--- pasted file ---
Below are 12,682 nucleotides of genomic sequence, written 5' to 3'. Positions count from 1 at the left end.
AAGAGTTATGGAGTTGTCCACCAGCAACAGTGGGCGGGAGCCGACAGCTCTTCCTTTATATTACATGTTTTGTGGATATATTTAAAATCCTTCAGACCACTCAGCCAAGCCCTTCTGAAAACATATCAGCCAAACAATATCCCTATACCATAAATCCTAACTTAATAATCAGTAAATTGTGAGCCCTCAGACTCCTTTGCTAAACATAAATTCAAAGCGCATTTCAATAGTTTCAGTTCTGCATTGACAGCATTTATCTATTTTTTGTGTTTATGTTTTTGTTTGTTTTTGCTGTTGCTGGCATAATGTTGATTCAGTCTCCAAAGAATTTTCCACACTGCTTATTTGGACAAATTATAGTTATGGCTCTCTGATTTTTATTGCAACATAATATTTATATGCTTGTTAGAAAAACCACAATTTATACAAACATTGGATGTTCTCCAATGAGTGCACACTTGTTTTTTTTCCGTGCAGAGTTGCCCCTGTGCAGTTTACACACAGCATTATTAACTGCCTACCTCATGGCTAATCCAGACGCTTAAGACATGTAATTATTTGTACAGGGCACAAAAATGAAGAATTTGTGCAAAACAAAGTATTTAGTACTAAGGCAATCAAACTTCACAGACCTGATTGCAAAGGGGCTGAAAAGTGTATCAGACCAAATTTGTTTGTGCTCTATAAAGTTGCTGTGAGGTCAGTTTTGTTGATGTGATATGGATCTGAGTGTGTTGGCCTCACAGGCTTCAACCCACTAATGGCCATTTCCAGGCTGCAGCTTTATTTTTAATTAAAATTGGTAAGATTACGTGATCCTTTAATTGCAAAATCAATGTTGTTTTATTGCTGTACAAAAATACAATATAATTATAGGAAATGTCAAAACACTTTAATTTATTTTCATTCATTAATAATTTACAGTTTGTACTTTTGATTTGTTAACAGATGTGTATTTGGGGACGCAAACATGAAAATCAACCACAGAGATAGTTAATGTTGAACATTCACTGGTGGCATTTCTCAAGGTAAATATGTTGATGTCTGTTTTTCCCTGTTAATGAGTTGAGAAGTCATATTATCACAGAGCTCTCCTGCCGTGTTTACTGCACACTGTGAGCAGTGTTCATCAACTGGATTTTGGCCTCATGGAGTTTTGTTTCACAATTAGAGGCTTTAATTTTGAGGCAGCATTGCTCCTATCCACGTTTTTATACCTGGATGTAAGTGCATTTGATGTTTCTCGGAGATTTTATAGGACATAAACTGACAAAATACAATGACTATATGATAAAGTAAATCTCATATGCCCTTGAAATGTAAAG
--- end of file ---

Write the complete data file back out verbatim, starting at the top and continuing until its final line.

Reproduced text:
Below are 12,682 nucleotides of genomic sequence, written 5' to 3'. Positions count from 1 at the left end.
AAGAGTTATGGAGTTGTCCACCAGCAACAGTGGGCGGGAGCCGACAGCTCTTCCTTTATATTACATGTTTTGTGGATATATTTAAAATCCTTCAGACCACTCAGCCAAGCCCTTCTGAAAACATATCAGCCAAACAATATCCCTATACCATAAATCCTAACTTAATAATCAGTAAATTGTGAGCCCTCAGACTCCTTTGCTAAACATAAATTCAAAGCGCATTTCAATAGTTTCAGTTCTGCATTGACAGCATTTATCTATTTTTTGTGTTTATGTTTTTGTTTGTTTTTGCTGTTGCTGGCATAATGTTGATTCAGTCTCCAAAGAATTTTCCACACTGCTTATTTGGACAAATTATAGTTATGGCTCTCTGATTTTTATTGCAACATAATATTTATATGCTTGTTAGAAAAACCACAATTTATACAAACATTGGATGTTCTCCAATGAGTGCACACTTGTTTTTTTTCCGTGCAGAGTTGCCCCTGTGCAGTTTACACACAGCATTATTAACTGCCTACCTCATGGCTAATCCAGACGCTTAAGACATGTAATTATTTGTACAGGGCACAAAAATGAAGAATTTGTGCAAAACAAAGTATTTAGTACTAAGGCAATCAAACTTCACAGACCTGATTGCAAAGGGGCTGAAAAGTGTATCAGACCAAATTTGTTTGTGCTCTATAAAGTTGCTGTGAGGTCAGTTTTGTTGATGTGATATGGATCTGAGTGTGTTGGCCTCACAGGCTTCAACCCACTAATGGCCATTTCCAGGCTGCAGCTTTATTTTTAATTAAAATTGGTAAGATTACGTGATCCTTTAATTGCAAAATCAATGTTGTTTTATTGCTGTACAAAAATACAATATAATTATAGGAAATGTCAAAACACTTTAATTTATTTTCATTCATTAATAATTTACAGTTTGTACTTTTGATTTGTTAACAGATGTGTATTTGGGGACGCAAACATGAAAATCAACCACAGAGATAGTTAATGTTGAACATTCACTGGTGGCATTTCTCAAGGTAAATATGTTGATGTCTGTTTTTCCCTGTTAATGAGTTGAGAAGTCATATTATCACAGAGCTCTCCTGCCGTGTTTACTGCACACTGTGAGCAGTGTTCATCAACTGGATTTTGGCCTCATGGAGTTTTGTTTCACAATTAGAGGCTTTAATTTTGAGGCAGCATTGCTCCTATCCACGTTTTTATACCTGGATGTAAGTGCATTTGATGTTTCTCGGAGATTTTATAGGACATAAACTGACAAAATACAATGACTATATGATAAAGTAAATCTCATATGCCCTTGAAATGTAAAG